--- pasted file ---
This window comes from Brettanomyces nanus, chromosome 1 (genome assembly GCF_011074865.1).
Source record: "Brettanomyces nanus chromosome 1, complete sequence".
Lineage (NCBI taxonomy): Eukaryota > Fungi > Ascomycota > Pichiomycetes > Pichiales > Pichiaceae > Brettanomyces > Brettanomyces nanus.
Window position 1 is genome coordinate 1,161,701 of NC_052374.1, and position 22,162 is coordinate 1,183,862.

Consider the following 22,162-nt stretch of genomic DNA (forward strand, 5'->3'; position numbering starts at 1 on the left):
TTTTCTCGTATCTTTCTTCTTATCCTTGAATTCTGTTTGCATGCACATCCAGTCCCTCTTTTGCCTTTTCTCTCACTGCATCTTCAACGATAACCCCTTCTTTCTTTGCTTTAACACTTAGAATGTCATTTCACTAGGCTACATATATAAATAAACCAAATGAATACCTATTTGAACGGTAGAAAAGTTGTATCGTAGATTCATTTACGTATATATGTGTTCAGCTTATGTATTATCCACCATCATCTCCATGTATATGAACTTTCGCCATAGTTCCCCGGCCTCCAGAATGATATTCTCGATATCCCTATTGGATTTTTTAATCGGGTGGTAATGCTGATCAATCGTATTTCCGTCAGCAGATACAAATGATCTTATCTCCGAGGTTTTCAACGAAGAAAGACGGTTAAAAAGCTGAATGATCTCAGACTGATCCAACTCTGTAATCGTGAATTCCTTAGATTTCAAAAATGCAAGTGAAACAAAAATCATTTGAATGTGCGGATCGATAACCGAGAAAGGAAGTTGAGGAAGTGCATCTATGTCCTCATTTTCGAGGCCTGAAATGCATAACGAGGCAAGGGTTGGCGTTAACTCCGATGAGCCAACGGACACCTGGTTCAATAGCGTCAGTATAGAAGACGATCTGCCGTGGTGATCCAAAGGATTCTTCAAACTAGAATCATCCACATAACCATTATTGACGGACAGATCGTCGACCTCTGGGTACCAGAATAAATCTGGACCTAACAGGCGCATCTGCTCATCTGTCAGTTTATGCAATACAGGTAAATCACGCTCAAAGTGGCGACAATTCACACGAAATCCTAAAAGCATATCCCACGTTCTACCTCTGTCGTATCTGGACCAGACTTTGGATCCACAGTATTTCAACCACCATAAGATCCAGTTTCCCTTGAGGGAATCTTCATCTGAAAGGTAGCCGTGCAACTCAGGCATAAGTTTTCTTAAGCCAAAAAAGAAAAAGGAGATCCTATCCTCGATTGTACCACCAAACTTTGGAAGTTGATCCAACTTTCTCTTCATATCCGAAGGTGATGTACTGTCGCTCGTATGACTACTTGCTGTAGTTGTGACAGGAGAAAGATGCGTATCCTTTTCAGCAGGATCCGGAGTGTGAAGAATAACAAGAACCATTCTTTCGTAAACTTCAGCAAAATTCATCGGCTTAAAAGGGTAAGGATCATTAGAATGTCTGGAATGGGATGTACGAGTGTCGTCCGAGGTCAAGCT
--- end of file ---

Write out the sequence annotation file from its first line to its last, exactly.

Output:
This window comes from Brettanomyces nanus, chromosome 1 (genome assembly GCF_011074865.1).
Source record: "Brettanomyces nanus chromosome 1, complete sequence".
Lineage (NCBI taxonomy): Eukaryota > Fungi > Ascomycota > Pichiomycetes > Pichiales > Pichiaceae > Brettanomyces > Brettanomyces nanus.
Window position 1 is genome coordinate 1,161,701 of NC_052374.1, and position 22,162 is coordinate 1,183,862.

Consider the following 22,162-nt stretch of genomic DNA (forward strand, 5'->3'; position numbering starts at 1 on the left):
TTTTCTCGTATCTTTCTTCTTATCCTTGAATTCTGTTTGCATGCACATCCAGTCCCTCTTTTGCCTTTTCTCTCACTGCATCTTCAACGATAACCCCTTCTTTCTTTGCTTTAACACTTAGAATGTCATTTCACTAGGCTACATATATAAATAAACCAAATGAATACCTATTTGAACGGTAGAAAAGTTGTATCGTAGATTCATTTACGTATATATGTGTTCAGCTTATGTATTATCCACCATCATCTCCATGTATATGAACTTTCGCCATAGTTCCCCGGCCTCCAGAATGATATTCTCGATATCCCTATTGGATTTTTTAATCGGGTGGTAATGCTGATCAATCGTATTTCCGTCAGCAGATACAAATGATCTTATCTCCGAGGTTTTCAACGAAGAAAGACGGTTAAAAAGCTGAATGATCTCAGACTGATCCAACTCTGTAATCGTGAATTCCTTAGATTTCAAAAATGCAAGTGAAACAAAAATCATTTGAATGTGCGGATCGATAACCGAGAAAGGAAGTTGAGGAAGTGCATCTATGTCCTCATTTTCGAGGCCTGAAATGCATAACGAGGCAAGGGTTGGCGTTAACTCCGATGAGCCAACGGACACCTGGTTCAATAGCGTCAGTATAGAAGACGATCTGCCGTGGTGATCCAAAGGATTCTTCAAACTAGAATCATCCACATAACCATTATTGACGGACAGATCGTCGACCTCTGGGTACCAGAATAAATCTGGACCTAACAGGCGCATCTGCTCATCTGTCAGTTTATGCAATACAGGTAAATCACGCTCAAAGTGGCGACAATTCACACGAAATCCTAAAAGCATATCCCACGTTCTACCTCTGTCGTATCTGGACCAGACTTTGGATCCACAGTATTTCAACCACCATAAGATCCAGTTTCCCTTGAGGGAATCTTCATCTGAAAGGTAGCCGTGCAACTCAGGCATAAGTTTTCTTAAGCCAAAAAAGAAAAAGGAGATCCTATCCTCGATTGTACCACCAAACTTTGGAAGTTGATCCAACTTTCTCTTCATATCCGAAGGTGATGTACTGTCGCTCGTATGACTACTTGCTGTAGTTGTGACAGGAGAAAGATGCGTATCCTTTTCAGCAGGATCCGGAGTGTGAAGAATAACAAGAACCATTCTTTCGTAAACTTCAGCAAAATTCATCGGCTTAAAAGGGTAAGGATCATTAGAATGTCTGGAATGGGATGTACGAGTGTCGTCCGAGGTCAAGCT